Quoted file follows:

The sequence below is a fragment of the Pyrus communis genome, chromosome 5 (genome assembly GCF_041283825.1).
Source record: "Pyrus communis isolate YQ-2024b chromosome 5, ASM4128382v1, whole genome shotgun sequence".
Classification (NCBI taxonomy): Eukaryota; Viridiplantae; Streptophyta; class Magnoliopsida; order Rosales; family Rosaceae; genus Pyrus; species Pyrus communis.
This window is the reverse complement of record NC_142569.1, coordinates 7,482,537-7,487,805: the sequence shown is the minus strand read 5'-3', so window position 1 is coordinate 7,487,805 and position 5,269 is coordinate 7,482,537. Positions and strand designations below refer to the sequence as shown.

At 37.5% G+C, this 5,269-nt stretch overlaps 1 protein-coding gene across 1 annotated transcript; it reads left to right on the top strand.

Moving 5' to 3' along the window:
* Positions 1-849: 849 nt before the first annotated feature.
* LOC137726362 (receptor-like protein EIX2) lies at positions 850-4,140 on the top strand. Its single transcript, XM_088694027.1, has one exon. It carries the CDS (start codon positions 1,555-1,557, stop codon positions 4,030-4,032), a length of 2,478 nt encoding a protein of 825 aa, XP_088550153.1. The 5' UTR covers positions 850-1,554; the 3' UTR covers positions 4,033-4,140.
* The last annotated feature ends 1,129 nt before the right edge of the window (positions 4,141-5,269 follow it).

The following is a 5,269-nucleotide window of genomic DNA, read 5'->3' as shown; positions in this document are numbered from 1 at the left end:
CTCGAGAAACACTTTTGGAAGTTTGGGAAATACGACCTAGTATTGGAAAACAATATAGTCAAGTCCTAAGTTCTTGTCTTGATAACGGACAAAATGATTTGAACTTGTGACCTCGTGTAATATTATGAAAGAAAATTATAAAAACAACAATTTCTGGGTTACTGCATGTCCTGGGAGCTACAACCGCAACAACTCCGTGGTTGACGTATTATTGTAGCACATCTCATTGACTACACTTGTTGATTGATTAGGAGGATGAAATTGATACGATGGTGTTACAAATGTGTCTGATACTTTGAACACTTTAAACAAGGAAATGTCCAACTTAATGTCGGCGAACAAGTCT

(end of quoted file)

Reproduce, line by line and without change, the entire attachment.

The sequence below is a fragment of the Pyrus communis genome, chromosome 5 (genome assembly GCF_041283825.1).
Source record: "Pyrus communis isolate YQ-2024b chromosome 5, ASM4128382v1, whole genome shotgun sequence".
Classification (NCBI taxonomy): Eukaryota; Viridiplantae; Streptophyta; class Magnoliopsida; order Rosales; family Rosaceae; genus Pyrus; species Pyrus communis.
This window is the reverse complement of record NC_142569.1, coordinates 7,482,537-7,487,805: the sequence shown is the minus strand read 5'-3', so window position 1 is coordinate 7,487,805 and position 5,269 is coordinate 7,482,537. Positions and strand designations below refer to the sequence as shown.

At 37.5% G+C, this 5,269-nt stretch overlaps 1 protein-coding gene across 1 annotated transcript; it reads left to right on the top strand.

Moving 5' to 3' along the window:
* Positions 1-849: 849 nt before the first annotated feature.
* LOC137726362 (receptor-like protein EIX2) lies at positions 850-4,140 on the top strand. Its single transcript, XM_088694027.1, has one exon. It carries the CDS (start codon positions 1,555-1,557, stop codon positions 4,030-4,032), a length of 2,478 nt encoding a protein of 825 aa, XP_088550153.1. The 5' UTR covers positions 850-1,554; the 3' UTR covers positions 4,033-4,140.
* The last annotated feature ends 1,129 nt before the right edge of the window (positions 4,141-5,269 follow it).

The following is a 5,269-nucleotide window of genomic DNA, read 5'->3' as shown; positions in this document are numbered from 1 at the left end:
CTCGAGAAACACTTTTGGAAGTTTGGGAAATACGACCTAGTATTGGAAAACAATATAGTCAAGTCCTAAGTTCTTGTCTTGATAACGGACAAAATGATTTGAACTTGTGACCTCGTGTAATATTATGAAAGAAAATTATAAAAACAACAATTTCTGGGTTACTGCATGTCCTGGGAGCTACAACCGCAACAACTCCGTGGTTGACGTATTATTGTAGCACATCTCATTGACTACACTTGTTGATTGATTAGGAGGATGAAATTGATACGATGGTGTTACAAATGTGTCTGATACTTTGAACACTTTAAACAAGGAAATGTCCAACTTAATGTCGGCGAACAAGTCT